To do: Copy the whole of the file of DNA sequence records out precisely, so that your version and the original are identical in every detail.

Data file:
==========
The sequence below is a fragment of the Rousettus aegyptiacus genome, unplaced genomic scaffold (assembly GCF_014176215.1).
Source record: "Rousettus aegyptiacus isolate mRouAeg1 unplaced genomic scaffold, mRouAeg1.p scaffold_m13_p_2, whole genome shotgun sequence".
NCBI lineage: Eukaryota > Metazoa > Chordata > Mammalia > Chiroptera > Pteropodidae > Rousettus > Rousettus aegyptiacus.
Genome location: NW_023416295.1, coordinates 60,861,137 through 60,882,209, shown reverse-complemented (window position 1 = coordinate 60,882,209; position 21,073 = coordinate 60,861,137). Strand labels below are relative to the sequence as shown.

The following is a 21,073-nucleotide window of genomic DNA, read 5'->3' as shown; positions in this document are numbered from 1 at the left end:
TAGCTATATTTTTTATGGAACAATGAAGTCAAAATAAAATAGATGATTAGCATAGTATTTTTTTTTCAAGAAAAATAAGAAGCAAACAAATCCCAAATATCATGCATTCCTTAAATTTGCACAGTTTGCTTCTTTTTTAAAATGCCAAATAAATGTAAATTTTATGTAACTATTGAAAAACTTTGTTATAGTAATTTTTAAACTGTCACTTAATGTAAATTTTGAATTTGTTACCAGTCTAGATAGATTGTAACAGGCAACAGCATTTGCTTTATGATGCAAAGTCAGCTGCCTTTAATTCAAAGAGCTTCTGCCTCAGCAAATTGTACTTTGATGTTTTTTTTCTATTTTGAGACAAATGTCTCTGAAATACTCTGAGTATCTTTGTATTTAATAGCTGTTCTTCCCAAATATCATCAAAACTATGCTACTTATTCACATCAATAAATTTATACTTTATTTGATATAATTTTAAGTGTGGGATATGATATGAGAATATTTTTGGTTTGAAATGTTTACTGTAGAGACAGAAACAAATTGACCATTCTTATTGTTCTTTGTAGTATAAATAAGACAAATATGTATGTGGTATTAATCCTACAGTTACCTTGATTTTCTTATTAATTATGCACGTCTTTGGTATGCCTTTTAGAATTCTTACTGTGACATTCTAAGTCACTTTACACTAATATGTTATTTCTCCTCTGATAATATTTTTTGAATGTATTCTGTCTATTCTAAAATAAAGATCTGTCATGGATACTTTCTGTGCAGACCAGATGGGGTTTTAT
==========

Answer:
The sequence below is a fragment of the Rousettus aegyptiacus genome, unplaced genomic scaffold (assembly GCF_014176215.1).
Source record: "Rousettus aegyptiacus isolate mRouAeg1 unplaced genomic scaffold, mRouAeg1.p scaffold_m13_p_2, whole genome shotgun sequence".
NCBI lineage: Eukaryota > Metazoa > Chordata > Mammalia > Chiroptera > Pteropodidae > Rousettus > Rousettus aegyptiacus.
Genome location: NW_023416295.1, coordinates 60,861,137 through 60,882,209, shown reverse-complemented (window position 1 = coordinate 60,882,209; position 21,073 = coordinate 60,861,137). Strand labels below are relative to the sequence as shown.

The following is a 21,073-nucleotide window of genomic DNA, read 5'->3' as shown; positions in this document are numbered from 1 at the left end:
TAGCTATATTTTTTATGGAACAATGAAGTCAAAATAAAATAGATGATTAGCATAGTATTTTTTTTTCAAGAAAAATAAGAAGCAAACAAATCCCAAATATCATGCATTCCTTAAATTTGCACAGTTTGCTTCTTTTTTAAAATGCCAAATAAATGTAAATTTTATGTAACTATTGAAAAACTTTGTTATAGTAATTTTTAAACTGTCACTTAATGTAAATTTTGAATTTGTTACCAGTCTAGATAGATTGTAACAGGCAACAGCATTTGCTTTATGATGCAAAGTCAGCTGCCTTTAATTCAAAGAGCTTCTGCCTCAGCAAATTGTACTTTGATGTTTTTTTTCTATTTTGAGACAAATGTCTCTGAAATACTCTGAGTATCTTTGTATTTAATAGCTGTTCTTCCCAAATATCATCAAAACTATGCTACTTATTCACATCAATAAATTTATACTTTATTTGATATAATTTTAAGTGTGGGATATGATATGAGAATATTTTTGGTTTGAAATGTTTACTGTAGAGACAGAAACAAATTGACCATTCTTATTGTTCTTTGTAGTATAAATAAGACAAATATGTATGTGGTATTAATCCTACAGTTACCTTGATTTTCTTATTAATTATGCACGTCTTTGGTATGCCTTTTAGAATTCTTACTGTGACATTCTAAGTCACTTTACACTAATATGTTATTTCTCCTCTGATAATATTTTTTGAATGTATTCTGTCTATTCTAAAATAAAGATCTGTCATGGATACTTTCTGTGCAGACCAGATGGGGTTTTAT